Whether IT embraces or ignores this trend, there are serious concerns for companies: impact on network, security, governance and liability questions. IT has a choice: they can either choose to embrace the opportunities BYOD policies bring, and become known as strong enablers and leaders to employee productivity and flexible work styles. Or, IT can limit users’ device choices and act as a passive supporter for a company’s workforce.
A passive approach might be to approve only one or two specific devices, and to restrict access and limit applications. A enabling approach might be to allow a choice of mobile devices and applications, to support collaboration on these devices and to reduce security risk with technology, policy, governance and training.
Cisco Recognizes Mobility is an Integrated, Critical Element of a Collaboration Strategy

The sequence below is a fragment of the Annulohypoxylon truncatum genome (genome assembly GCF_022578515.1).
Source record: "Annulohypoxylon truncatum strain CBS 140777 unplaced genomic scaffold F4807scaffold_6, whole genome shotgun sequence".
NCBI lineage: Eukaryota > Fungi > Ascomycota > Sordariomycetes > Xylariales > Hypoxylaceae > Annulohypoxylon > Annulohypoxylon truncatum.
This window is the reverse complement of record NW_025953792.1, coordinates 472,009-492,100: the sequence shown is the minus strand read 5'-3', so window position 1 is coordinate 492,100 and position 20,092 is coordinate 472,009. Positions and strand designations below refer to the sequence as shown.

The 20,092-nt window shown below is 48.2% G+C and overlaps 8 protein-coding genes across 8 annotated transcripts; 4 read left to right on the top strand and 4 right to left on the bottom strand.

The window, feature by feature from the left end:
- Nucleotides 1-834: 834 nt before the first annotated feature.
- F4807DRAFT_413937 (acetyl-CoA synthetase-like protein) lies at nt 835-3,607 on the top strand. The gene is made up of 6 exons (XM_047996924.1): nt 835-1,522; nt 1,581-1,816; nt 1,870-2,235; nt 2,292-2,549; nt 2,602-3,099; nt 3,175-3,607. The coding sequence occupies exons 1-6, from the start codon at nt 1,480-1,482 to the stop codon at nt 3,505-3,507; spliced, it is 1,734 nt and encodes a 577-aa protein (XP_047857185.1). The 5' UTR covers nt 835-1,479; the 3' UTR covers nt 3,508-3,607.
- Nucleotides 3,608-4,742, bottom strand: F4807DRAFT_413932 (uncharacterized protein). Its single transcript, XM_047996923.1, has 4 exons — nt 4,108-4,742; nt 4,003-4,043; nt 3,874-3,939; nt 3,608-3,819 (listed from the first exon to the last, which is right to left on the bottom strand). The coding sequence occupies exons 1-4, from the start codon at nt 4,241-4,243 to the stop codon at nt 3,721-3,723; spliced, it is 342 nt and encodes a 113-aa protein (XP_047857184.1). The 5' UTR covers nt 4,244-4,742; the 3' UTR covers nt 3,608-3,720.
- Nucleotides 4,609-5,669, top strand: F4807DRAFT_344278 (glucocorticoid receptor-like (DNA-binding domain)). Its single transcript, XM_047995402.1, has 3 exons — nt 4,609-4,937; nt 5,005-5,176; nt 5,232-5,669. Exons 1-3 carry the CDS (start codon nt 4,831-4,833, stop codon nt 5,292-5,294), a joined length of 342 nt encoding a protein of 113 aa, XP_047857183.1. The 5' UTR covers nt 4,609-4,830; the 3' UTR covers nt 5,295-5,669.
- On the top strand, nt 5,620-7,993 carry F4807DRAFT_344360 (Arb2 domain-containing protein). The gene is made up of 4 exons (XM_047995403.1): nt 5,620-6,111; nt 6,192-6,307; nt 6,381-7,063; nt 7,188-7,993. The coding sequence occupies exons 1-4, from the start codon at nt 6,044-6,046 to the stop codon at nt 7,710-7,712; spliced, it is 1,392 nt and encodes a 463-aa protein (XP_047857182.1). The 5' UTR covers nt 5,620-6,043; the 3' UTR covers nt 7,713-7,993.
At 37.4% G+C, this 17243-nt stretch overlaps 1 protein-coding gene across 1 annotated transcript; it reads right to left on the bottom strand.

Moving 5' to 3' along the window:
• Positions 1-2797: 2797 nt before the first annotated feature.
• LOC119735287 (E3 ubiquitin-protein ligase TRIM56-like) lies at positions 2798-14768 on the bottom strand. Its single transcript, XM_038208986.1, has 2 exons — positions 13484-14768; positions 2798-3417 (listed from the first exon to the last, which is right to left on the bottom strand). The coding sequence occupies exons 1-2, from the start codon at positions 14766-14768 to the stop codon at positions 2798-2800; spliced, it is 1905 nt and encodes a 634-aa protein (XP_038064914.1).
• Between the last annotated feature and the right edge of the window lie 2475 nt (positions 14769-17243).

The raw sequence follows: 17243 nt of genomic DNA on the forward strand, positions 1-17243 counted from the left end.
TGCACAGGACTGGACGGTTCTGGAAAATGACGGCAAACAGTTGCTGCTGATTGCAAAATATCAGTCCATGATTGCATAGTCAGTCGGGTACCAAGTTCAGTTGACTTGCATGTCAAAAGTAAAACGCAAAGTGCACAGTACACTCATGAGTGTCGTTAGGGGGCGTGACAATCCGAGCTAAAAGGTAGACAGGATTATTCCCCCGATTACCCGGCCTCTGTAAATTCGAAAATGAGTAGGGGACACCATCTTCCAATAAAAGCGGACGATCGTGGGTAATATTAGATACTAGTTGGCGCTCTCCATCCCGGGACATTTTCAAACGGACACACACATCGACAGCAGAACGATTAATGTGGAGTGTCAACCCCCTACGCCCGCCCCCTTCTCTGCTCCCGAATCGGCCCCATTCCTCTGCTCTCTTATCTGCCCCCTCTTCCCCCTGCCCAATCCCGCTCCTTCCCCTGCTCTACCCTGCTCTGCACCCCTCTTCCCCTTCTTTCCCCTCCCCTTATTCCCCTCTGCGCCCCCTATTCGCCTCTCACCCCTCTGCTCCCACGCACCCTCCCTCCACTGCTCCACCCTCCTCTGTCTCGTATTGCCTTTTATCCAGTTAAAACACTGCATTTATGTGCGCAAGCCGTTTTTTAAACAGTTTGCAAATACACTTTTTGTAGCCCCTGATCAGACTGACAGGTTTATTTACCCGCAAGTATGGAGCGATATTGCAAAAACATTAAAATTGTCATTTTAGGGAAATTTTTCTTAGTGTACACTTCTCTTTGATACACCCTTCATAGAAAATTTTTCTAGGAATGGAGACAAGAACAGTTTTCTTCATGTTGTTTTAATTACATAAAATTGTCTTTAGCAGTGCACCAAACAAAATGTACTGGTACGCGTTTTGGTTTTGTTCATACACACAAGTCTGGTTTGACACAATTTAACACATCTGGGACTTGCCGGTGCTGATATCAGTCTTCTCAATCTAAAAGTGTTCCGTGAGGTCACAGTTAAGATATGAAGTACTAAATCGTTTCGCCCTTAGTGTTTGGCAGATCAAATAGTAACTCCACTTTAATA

Mobility has quickly risen to the #2 technology priority for CIOs as opposed to three to four years ago when it was ranked number 12. (Gartner CIO Study)
To help IT plan and prepare for the impact to collaboration, Cisco Services has introduced a dedicated practice for Mobile Collaboration Services. This new Cisco practice is designed to help IT departments connect their organizations’ business imperatives to mobile collaboration business transformation opportunities. Experts from this practice can also help organizations prepare their network and communications infrastructure to deliver a compelling collaboration experience.
Next Steps for IT Managers
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Tags: byod, Cisco, Cisco Jabber, collaboration, mobile, mobility
Like most business leaders, my most precious asset is time – and when I look at my schedule I’m spending about 80% of my time in meetings. Some studies suggest the average knowledge worker spends around half their time in meetings. When I measure my own personal productivity, by definition, there’s no more important place to look than these meetings.
We’ve all been in “meeting hell,” where we’re asking basic questions like, “Who called this meeting?” or “What’s the agenda?” or “What are we trying to accomplish here?”